Volkswagen Golf Alltrack - outstanding in its field

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In the last decade, the prevalence of SUVs and – latterly – crossovers on our roads has been hard to miss. But what if you want the practicality and sure-footedness of a 4x4, but are turned off by beefed-up pseudo-Land Rovers that dominate car parks and school runs across the country?

Well, you could check out a sensibly-proportioned four-wheel-drive estate. You’ll get the large boot, the ability to go off-road and the peace of mind that passersby aren’t going to mistake you for a footballer’s wife.

There are a plethora of options available, not least of which are the Skoda Octavia Scout and SEAT Leon X-Perience. But the cherry on top of the Volkswagen Group cake is the Volkswagen Golf Alltrack.

Scotsman Motors test drove the Alltrack last month, and we’re struggling to think of a more practical all-rounder.

The 605-litre boot – 1,620 litres with the seats down– will swallow up more than the vast majority of SUVs. In fact, with the seats up, the only SUV we can think of that beats it is the Land Rover Discovery Sport with 981 litres, but Land Rover measure storage capacity to the roofline, so a lot of that capacity will be in height – not a lot of use for the likes of the weekly shop.

Legroom for passengers – and, in fact, cabin space generally – is generous as well and the cabin feels solid and very well put together. There are no dodgy plastics in sight and the armchair-like seats make driving the Golf as comfortable an experience as you can find.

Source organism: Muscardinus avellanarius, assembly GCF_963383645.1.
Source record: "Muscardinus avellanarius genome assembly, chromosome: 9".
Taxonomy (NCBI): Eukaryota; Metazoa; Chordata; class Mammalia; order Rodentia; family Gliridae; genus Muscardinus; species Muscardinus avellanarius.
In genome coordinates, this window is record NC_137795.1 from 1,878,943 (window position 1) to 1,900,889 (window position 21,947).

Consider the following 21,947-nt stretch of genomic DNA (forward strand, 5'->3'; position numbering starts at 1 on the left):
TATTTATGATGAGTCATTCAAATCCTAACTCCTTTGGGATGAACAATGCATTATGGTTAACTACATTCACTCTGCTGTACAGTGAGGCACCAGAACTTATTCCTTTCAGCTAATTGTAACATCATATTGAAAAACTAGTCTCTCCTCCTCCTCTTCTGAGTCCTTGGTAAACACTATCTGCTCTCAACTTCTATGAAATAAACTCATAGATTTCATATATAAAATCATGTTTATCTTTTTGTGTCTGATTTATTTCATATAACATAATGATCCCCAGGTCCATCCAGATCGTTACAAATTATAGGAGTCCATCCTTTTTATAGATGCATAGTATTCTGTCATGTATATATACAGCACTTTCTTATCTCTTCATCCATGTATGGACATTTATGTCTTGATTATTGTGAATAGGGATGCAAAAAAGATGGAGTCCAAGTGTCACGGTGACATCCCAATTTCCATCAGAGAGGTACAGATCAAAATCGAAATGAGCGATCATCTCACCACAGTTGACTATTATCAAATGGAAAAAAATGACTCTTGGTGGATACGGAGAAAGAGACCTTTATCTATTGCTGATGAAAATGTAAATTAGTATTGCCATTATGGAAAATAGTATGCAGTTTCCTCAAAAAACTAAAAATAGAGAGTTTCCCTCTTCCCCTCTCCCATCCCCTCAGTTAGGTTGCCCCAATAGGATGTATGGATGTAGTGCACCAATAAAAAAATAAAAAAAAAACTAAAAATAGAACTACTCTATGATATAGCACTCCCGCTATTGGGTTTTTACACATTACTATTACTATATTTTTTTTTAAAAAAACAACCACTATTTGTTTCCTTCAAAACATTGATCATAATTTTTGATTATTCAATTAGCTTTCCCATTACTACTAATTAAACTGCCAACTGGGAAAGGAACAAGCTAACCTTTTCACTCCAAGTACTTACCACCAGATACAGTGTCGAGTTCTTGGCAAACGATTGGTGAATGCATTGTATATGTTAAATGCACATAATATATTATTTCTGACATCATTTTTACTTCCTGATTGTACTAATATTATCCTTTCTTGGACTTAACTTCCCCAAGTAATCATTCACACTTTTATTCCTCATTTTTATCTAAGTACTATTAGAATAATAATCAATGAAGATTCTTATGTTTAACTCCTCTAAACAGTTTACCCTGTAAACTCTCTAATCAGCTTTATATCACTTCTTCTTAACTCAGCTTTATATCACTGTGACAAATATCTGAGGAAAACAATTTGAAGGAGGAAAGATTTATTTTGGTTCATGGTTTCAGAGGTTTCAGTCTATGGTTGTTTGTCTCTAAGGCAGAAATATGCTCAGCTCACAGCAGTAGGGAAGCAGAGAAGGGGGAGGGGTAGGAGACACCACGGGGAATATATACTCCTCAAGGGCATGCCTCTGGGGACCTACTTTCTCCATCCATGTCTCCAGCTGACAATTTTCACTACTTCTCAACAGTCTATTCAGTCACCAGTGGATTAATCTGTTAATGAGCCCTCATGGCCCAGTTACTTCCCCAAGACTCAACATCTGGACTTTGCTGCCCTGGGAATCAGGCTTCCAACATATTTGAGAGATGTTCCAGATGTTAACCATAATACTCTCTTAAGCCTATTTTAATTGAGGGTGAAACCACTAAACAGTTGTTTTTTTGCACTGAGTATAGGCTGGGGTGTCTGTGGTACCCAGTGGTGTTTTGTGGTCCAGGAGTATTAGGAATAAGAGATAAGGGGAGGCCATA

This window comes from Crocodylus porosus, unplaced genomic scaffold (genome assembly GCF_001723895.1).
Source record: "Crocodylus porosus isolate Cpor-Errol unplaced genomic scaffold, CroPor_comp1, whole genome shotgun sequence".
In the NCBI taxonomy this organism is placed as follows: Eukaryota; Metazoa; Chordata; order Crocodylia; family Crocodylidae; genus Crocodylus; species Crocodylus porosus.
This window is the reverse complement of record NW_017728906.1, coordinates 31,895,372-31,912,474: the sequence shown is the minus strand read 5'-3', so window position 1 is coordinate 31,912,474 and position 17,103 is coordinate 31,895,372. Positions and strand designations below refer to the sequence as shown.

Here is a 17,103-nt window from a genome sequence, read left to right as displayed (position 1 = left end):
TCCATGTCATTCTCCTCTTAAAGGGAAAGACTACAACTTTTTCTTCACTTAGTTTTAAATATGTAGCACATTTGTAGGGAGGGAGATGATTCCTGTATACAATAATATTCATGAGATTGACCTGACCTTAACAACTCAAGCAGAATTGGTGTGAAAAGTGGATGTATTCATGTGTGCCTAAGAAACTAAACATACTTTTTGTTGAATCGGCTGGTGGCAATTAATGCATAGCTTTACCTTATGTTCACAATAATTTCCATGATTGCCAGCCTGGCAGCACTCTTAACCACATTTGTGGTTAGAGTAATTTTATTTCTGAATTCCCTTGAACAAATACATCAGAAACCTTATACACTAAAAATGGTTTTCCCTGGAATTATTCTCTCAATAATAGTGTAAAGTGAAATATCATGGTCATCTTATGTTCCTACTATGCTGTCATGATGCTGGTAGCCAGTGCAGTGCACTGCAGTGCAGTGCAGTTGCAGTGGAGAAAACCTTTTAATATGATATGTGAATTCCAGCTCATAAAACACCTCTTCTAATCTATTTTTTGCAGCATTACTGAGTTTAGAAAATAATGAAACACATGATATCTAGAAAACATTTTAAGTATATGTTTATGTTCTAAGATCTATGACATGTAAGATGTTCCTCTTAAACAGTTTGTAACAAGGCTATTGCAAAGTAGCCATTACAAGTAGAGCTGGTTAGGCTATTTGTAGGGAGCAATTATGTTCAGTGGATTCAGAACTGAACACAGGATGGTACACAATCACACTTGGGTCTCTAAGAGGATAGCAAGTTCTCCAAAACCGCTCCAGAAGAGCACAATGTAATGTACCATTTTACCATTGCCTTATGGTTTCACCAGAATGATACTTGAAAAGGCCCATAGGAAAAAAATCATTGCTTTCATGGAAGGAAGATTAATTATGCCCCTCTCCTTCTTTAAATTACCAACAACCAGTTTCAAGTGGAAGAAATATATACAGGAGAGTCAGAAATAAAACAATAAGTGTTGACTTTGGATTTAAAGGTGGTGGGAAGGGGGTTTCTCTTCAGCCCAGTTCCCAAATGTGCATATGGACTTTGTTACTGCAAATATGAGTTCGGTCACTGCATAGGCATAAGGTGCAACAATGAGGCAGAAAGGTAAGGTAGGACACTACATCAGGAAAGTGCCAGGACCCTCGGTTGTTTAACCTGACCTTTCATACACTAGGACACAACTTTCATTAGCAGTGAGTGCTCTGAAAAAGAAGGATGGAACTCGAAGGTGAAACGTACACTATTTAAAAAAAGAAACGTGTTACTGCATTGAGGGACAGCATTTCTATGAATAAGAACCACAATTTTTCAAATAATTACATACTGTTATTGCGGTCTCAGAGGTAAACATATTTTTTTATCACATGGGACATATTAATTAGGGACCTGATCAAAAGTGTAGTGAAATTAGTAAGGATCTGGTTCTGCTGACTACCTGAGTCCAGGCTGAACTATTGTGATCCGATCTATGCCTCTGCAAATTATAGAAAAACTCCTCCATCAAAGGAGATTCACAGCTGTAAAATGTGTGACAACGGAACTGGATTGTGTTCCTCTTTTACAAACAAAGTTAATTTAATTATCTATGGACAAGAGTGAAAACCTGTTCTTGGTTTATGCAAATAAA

The suspension has been raised by 20mm to cope with rough terrain and, while the most extreme surface we encountered during our brief test was the M90 near Kinross, the springs soaked up the worst ruts, potholes and bumps with composure.

A wobbly, SUV-like ride this is not though. The suspension set-up is like a memory foam mattress – equal parts cushioned comfort and firm 
support.

This keeps it composed in the corners and the Alltrack handles almost as well as the Golf in conventional configuration.

The six-speed automatic DSG gearbox in our test car was married to a two-litre four-pot putting out 181bhp and it’s a match made in heaven. Nought to 60 comes in 7.6 seconds, so it’s game and the gear changes are slick when driven on auto. Start playing with the paddles to manually switch and you’ll experience just how quick VW’s dual-clutch system is (very).

There was no discernable turbo lag, and the satisfying thrum from the engine bay is a million miles away from the rattly diesel engines of old.

Volkswagen reckon the Alltrack will return 57mpg. Needless to say we didn’t get a matching average on our runs, but high 40s, and mid 50s are certainly achievable.

The only thing that lets the Golf Alltrack down in our book is the exterior styling, more specifically, the back end. Golfs have always had a boxiness about them – it’s part of what makes a Golf a Golf – but lined up next to a Focus estate, a 308 SW or even VW Group stablemate the SEAT Leon ST and estate versions of the Golf look positively frumpy.

We give it full marks pretty much everywhere else though so, frankly, who cares about the driver behind’s view.

In our youth, Scotsman Motors used to wonder why anyone would willingly buy an estate car. Enormous luggage-lugging capacity was simply no compensation for estates being perennially uncool.

When an estate is married to a four-wheel drive system and has all the power and practicality one could ever need, now we wonder why anyone would ever consider buying anything else.

Fast Facts

Price: £30,995

Engine: 2.0-litre turbodiesel producing 181bhp, 280 lb/ft torque

Transmission: Six-speed dual-clutch automatic

Performance: top speed 136mph, 0-62mph in 7.8 seconds

Economy: 57 mpg

Emissions: 153g/km